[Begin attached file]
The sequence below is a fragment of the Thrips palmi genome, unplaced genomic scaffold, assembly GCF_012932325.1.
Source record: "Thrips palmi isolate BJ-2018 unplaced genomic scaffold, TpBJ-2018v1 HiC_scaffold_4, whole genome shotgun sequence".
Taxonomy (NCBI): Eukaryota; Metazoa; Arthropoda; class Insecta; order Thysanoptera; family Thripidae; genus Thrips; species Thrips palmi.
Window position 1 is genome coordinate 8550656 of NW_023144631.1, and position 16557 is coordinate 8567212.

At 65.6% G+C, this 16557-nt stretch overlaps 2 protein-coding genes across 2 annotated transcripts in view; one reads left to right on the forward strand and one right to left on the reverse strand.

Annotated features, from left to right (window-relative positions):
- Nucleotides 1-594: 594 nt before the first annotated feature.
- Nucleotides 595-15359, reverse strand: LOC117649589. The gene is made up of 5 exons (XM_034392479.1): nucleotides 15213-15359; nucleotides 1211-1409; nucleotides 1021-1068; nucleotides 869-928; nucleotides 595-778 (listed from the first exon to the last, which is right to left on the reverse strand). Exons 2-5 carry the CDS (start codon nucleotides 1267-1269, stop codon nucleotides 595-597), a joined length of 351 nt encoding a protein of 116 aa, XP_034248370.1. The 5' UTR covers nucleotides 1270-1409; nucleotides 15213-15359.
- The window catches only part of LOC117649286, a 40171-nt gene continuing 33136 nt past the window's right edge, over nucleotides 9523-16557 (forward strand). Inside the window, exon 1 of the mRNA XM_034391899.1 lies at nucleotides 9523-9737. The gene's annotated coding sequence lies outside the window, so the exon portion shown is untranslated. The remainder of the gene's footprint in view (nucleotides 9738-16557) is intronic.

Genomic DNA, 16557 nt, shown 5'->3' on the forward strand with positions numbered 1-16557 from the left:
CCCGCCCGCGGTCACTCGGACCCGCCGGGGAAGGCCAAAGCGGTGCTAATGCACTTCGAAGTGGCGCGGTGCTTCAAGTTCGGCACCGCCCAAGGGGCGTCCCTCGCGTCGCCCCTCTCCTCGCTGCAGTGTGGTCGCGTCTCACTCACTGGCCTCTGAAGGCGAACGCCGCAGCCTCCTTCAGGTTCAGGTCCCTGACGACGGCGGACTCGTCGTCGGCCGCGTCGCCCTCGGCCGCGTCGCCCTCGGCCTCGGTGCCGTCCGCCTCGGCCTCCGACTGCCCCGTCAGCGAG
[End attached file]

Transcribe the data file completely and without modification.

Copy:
The sequence below is a fragment of the Thrips palmi genome, unplaced genomic scaffold, assembly GCF_012932325.1.
Source record: "Thrips palmi isolate BJ-2018 unplaced genomic scaffold, TpBJ-2018v1 HiC_scaffold_4, whole genome shotgun sequence".
Taxonomy (NCBI): Eukaryota; Metazoa; Arthropoda; class Insecta; order Thysanoptera; family Thripidae; genus Thrips; species Thrips palmi.
Window position 1 is genome coordinate 8550656 of NW_023144631.1, and position 16557 is coordinate 8567212.

At 65.6% G+C, this 16557-nt stretch overlaps 2 protein-coding genes across 2 annotated transcripts in view; one reads left to right on the forward strand and one right to left on the reverse strand.

Annotated features, from left to right (window-relative positions):
- Nucleotides 1-594: 594 nt before the first annotated feature.
- Nucleotides 595-15359, reverse strand: LOC117649589. The gene is made up of 5 exons (XM_034392479.1): nucleotides 15213-15359; nucleotides 1211-1409; nucleotides 1021-1068; nucleotides 869-928; nucleotides 595-778 (listed from the first exon to the last, which is right to left on the reverse strand). Exons 2-5 carry the CDS (start codon nucleotides 1267-1269, stop codon nucleotides 595-597), a joined length of 351 nt encoding a protein of 116 aa, XP_034248370.1. The 5' UTR covers nucleotides 1270-1409; nucleotides 15213-15359.
- The window catches only part of LOC117649286, a 40171-nt gene continuing 33136 nt past the window's right edge, over nucleotides 9523-16557 (forward strand). Inside the window, exon 1 of the mRNA XM_034391899.1 lies at nucleotides 9523-9737. The gene's annotated coding sequence lies outside the window, so the exon portion shown is untranslated. The remainder of the gene's footprint in view (nucleotides 9738-16557) is intronic.

Genomic DNA, 16557 nt, shown 5'->3' on the forward strand with positions numbered 1-16557 from the left:
CCCGCCCGCGGTCACTCGGACCCGCCGGGGAAGGCCAAAGCGGTGCTAATGCACTTCGAAGTGGCGCGGTGCTTCAAGTTCGGCACCGCCCAAGGGGCGTCCCTCGCGTCGCCCCTCTCCTCGCTGCAGTGTGGTCGCGTCTCACTCACTGGCCTCTGAAGGCGAACGCCGCAGCCTCCTTCAGGTTCAGGTCCCTGACGACGGCGGACTCGTCGTCGGCCGCGTCGCCCTCGGCCGCGTCGCCCTCGGCCTCGGTGCCGTCCGCCTCGGCCTCCGACTGCCCCGTCAGCGAG